Choose a sales quota strategy
The sales quota strategy you choose to implement depends entirely on your goals – and industry. So it’s important to first consider which you will use because ultimately this will track and affect your sales team’s performance
Decide on a review period
Usually, your review period will depend on the length of your sales cycle. However, typically these are traditionally either weekly, monthly or quarterly or a combination of all three. Different review periods have their benefits. For instance, short reviews are great for catching problems and taking suitable measures to fix that. Whereas more extended review periods allow sales reps to make up for lost deals and get that last close in.
Not only do salespeople feel more engaged when they know what their priorities are and what they‘re assessed on (KPIs), but without clear expectations, staff are left confused, unmotivated and distressed. So ensure you set expectations for your sales team so that they can either reach the bar – or raise it.
Sales compensation trends
Current median sales pay by industry (source):
- Wholesale and Manufacturing Sales Representatives: $61,660
- Insurance Sales Agents: $50,600
- Advertising Sales Agents: $51,740
- Real Estate Brokers and Sales Agents: $50,300
- Securities, Commodities, and Financial Services Sales Agents: $64,120
- Door-to-door Sales Workers, News and Street Vendors, and Related Workers: $26,430
- All other: $33,200
SaaS Sales Compensation Trends
- The average base salary for a SaaS salesperson is $51,040.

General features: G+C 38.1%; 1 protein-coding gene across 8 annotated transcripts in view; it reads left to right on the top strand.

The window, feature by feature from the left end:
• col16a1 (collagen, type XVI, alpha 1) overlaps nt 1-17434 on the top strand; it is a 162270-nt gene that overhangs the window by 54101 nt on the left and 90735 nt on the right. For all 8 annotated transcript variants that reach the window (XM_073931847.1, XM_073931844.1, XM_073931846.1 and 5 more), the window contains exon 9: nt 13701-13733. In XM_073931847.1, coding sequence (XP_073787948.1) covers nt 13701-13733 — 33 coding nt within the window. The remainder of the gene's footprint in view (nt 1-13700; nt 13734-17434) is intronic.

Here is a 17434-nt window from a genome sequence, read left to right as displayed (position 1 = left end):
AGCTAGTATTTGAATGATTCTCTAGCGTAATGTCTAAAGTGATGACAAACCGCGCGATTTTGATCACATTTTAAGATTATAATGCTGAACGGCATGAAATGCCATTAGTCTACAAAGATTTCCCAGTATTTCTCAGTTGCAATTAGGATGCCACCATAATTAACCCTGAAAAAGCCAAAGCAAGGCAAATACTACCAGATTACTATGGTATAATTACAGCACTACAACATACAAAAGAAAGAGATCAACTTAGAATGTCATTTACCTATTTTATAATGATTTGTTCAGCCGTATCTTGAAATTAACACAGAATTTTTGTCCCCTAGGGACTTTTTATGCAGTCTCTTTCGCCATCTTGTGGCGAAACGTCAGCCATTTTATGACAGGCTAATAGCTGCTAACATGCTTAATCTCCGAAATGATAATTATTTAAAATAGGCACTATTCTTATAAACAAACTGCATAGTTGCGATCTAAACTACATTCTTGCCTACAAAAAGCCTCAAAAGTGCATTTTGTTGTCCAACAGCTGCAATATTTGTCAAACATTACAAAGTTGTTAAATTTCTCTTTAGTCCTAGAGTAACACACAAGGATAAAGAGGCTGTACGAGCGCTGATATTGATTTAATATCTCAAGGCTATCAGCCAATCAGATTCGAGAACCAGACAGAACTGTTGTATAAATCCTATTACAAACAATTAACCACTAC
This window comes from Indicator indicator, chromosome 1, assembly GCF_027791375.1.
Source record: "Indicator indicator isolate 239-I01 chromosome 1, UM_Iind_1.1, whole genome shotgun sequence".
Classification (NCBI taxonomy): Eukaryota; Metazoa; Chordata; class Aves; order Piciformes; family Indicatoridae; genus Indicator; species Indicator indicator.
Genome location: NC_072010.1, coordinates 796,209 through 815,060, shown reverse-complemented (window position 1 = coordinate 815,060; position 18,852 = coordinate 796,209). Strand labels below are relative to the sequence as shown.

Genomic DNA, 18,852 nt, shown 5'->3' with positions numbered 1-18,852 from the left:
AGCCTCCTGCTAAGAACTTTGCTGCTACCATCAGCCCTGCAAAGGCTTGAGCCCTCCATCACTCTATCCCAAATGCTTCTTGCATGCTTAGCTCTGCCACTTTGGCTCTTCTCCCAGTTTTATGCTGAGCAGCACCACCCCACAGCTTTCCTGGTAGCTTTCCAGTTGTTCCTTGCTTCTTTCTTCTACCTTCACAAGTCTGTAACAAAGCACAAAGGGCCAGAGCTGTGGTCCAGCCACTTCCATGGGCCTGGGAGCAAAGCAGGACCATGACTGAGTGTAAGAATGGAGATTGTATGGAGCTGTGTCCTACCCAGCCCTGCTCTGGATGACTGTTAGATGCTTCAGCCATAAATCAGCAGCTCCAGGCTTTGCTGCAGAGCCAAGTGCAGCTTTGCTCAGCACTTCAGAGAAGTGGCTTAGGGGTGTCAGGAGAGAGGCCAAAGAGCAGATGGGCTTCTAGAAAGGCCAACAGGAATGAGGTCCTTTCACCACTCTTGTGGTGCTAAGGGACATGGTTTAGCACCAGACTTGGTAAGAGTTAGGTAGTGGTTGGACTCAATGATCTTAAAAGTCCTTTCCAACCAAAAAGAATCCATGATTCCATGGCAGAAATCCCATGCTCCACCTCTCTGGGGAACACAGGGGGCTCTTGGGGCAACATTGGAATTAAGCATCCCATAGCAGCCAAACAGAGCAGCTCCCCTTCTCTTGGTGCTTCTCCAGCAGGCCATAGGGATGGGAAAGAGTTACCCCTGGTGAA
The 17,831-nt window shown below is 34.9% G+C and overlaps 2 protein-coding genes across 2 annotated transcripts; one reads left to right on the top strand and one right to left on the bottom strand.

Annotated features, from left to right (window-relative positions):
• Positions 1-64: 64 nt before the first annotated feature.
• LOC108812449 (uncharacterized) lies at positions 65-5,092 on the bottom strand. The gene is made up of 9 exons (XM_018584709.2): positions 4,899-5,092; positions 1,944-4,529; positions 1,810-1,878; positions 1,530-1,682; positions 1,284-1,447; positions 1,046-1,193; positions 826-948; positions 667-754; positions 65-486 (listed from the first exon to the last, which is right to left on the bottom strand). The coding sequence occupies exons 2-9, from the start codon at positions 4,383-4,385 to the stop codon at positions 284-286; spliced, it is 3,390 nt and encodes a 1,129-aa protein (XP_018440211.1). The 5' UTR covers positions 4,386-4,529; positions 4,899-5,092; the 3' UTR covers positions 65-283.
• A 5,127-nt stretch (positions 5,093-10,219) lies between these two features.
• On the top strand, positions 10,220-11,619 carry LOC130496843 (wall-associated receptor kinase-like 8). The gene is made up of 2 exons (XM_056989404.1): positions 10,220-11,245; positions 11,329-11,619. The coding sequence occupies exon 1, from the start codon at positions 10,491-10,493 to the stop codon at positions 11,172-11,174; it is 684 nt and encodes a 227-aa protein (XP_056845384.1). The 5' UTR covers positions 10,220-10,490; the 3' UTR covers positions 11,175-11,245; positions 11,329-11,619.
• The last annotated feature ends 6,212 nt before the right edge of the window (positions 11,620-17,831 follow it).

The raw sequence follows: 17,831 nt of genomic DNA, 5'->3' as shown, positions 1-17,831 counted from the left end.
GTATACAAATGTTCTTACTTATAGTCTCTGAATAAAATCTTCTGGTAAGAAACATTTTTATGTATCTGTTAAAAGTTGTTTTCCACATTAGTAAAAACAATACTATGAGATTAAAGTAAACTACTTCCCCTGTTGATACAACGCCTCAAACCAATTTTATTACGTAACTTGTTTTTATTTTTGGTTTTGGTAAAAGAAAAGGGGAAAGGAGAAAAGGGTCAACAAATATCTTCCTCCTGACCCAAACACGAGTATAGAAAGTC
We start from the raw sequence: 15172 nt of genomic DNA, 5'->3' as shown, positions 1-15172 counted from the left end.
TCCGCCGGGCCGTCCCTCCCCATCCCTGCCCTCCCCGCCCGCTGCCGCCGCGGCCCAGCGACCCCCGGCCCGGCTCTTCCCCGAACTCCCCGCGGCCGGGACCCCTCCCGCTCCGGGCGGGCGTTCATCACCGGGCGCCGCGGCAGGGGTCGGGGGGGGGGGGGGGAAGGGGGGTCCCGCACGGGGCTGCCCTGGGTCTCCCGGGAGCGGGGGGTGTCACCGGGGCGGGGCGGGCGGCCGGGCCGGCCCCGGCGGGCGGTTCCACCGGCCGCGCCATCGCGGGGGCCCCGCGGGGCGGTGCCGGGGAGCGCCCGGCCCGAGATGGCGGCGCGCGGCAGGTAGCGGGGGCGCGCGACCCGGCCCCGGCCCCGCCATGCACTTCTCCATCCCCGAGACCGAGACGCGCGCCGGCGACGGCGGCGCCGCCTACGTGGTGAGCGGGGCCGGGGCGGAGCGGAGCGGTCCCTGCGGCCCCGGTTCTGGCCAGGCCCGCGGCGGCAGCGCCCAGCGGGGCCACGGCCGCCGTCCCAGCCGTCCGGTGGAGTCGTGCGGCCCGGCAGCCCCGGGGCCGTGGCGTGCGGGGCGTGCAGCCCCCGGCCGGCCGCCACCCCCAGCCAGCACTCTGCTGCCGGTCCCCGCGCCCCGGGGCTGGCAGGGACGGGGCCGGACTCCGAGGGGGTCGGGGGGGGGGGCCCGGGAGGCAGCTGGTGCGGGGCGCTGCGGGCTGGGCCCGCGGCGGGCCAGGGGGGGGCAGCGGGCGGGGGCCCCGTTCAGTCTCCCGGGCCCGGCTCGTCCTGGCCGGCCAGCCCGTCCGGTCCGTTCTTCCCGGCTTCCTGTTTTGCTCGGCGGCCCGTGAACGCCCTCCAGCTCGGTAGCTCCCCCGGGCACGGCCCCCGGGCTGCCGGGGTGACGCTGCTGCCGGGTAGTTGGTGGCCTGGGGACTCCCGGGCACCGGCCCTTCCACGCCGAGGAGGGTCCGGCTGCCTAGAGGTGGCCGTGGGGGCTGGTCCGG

- On average the base salary for a SaaS specialist is between $34,613 and $53,000.
- The average base salary for a SaaS account executive is $64,379 and $49,216 for an account representative.
Other perks and benefits to consider
While considering your reps’ sales compensation plan, it’s also helpful to note that you can also create value for your team with other incentives. Your hardworking team sure won’t say no to healthcare plans, retirement plans, and paid time off!
If you want to go the extra mile for your team, you can also provide essentials such as phone and data plan reimbursement. And even a computer and data connection.
Organizations are beginning to move away from fixed prize giveaways and gift cards and moving toward online points-based compensation and incentives catalogues. These catalogues could include tickets to concerts and sporting events, travel packages and even products on Amazon.com.
Gain essential skills to cultivate high-performance teams
Leading a team to new heights requires navigating uncharted territory and constantly inspiring them to reach their maximum potential.
SOCO’s® Management Mastery Training supports managers in developing the skills they need to bring out the best of their team, whether they’re working in the office, at home, or in a blended environment.